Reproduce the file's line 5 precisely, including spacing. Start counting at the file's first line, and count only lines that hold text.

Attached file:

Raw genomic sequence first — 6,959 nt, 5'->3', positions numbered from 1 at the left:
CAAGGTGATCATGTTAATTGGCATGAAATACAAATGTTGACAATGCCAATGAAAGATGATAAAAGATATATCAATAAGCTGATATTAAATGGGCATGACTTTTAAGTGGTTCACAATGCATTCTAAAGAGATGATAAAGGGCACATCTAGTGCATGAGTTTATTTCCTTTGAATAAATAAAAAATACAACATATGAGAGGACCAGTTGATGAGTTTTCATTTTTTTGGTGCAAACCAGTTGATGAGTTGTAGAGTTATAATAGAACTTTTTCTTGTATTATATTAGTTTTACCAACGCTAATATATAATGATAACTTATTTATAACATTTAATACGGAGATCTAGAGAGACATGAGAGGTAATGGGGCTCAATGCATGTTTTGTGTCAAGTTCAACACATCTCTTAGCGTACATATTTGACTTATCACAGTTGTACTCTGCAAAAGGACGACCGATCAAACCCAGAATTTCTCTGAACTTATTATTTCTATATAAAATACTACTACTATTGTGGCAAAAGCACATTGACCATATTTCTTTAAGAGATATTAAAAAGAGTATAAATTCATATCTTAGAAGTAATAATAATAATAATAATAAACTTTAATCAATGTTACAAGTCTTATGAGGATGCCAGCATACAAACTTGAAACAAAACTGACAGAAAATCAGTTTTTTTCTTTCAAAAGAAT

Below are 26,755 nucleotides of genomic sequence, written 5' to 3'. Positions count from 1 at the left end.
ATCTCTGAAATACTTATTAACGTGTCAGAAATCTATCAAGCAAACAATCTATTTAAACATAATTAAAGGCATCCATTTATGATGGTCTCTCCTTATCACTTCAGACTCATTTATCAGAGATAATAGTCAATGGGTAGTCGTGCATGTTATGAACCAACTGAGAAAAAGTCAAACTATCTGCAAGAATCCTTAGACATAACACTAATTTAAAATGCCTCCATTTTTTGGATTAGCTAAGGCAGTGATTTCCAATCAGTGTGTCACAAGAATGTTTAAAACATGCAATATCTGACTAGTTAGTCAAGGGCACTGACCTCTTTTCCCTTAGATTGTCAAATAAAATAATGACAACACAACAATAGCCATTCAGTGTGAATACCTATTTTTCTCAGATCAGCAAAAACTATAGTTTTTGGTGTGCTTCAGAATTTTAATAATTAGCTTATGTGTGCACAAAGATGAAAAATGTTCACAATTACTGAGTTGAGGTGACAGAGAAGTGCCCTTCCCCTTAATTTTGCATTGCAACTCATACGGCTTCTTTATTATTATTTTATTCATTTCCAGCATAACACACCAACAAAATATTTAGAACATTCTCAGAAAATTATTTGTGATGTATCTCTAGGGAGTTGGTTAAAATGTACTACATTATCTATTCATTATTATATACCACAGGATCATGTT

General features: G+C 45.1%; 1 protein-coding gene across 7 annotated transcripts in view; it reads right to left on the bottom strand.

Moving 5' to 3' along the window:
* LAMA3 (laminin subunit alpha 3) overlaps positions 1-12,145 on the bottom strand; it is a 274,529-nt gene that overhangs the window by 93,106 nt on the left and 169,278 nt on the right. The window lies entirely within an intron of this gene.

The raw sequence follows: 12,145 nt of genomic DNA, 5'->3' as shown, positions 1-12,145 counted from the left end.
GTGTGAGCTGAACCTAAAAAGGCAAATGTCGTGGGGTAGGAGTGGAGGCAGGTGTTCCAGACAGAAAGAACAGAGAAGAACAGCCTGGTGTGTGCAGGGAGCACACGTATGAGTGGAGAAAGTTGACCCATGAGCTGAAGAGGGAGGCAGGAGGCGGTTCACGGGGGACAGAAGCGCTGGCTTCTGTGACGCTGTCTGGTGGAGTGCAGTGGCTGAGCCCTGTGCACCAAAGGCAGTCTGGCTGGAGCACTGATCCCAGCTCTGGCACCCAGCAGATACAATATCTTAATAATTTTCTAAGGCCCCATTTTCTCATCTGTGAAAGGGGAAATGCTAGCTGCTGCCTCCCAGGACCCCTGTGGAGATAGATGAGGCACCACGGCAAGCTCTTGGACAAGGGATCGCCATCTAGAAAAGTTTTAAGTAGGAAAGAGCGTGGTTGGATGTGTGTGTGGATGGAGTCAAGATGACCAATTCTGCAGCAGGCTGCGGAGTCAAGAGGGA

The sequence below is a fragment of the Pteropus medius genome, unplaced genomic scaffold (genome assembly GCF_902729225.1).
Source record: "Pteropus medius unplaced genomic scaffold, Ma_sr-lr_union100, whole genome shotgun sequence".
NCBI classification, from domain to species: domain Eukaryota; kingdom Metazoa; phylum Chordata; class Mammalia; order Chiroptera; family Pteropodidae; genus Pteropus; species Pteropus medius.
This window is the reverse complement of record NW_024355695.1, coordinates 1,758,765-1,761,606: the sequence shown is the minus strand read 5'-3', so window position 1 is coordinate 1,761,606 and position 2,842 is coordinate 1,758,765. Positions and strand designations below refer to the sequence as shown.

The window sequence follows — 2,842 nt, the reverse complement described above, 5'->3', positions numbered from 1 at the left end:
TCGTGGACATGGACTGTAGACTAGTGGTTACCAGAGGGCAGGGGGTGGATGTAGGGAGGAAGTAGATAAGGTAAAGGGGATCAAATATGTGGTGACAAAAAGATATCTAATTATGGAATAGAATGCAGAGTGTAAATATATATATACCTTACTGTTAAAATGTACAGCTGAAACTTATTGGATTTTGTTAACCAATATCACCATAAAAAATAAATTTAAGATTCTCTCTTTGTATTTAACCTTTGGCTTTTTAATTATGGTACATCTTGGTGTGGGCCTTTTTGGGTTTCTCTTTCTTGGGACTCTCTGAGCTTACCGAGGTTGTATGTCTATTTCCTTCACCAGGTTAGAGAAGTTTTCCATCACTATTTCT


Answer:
General features: G+C 45.1%; 1 protein-coding gene across 7 annotated transcripts in view; it reads right to left on the bottom strand.